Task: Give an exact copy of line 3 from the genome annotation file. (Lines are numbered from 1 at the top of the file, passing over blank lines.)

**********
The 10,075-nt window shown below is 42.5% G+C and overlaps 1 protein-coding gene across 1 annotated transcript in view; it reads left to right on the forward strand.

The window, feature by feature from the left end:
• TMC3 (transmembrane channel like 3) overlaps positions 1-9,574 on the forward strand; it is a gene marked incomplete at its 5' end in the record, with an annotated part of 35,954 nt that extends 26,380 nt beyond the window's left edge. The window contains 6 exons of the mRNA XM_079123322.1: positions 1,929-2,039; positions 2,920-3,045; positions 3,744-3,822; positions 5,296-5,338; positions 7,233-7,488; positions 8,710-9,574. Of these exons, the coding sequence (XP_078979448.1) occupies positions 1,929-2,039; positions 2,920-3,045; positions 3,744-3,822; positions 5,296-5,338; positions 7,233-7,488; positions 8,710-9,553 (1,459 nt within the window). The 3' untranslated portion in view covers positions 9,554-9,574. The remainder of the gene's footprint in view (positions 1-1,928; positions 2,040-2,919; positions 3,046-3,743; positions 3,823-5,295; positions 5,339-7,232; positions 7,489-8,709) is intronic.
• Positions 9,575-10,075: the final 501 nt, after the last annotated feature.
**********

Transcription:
• TMC3 (transmembrane channel like 3) overlaps positions 1-9,574 on the forward strand; it is a gene marked incomplete at its 5' end in the record, with an annotated part of 35,954 nt that extends 26,380 nt beyond the window's left edge. The window contains 6 exons of the mRNA XM_079123322.1: positions 1,929-2,039; positions 2,920-3,045; positions 3,744-3,822; positions 5,296-5,338; positions 7,233-7,488; positions 8,710-9,574. Of these exons, the coding sequence (XP_078979448.1) occupies positions 1,929-2,039; positions 2,920-3,045; positions 3,744-3,822; positions 5,296-5,338; positions 7,233-7,488; positions 8,710-9,553 (1,459 nt within the window). The 3' untranslated portion in view covers positions 9,554-9,574. The remainder of the gene's footprint in view (positions 1-1,928; positions 2,040-2,919; positions 3,046-3,743; positions 3,823-5,295; positions 5,339-7,232; positions 7,489-8,709) is intronic.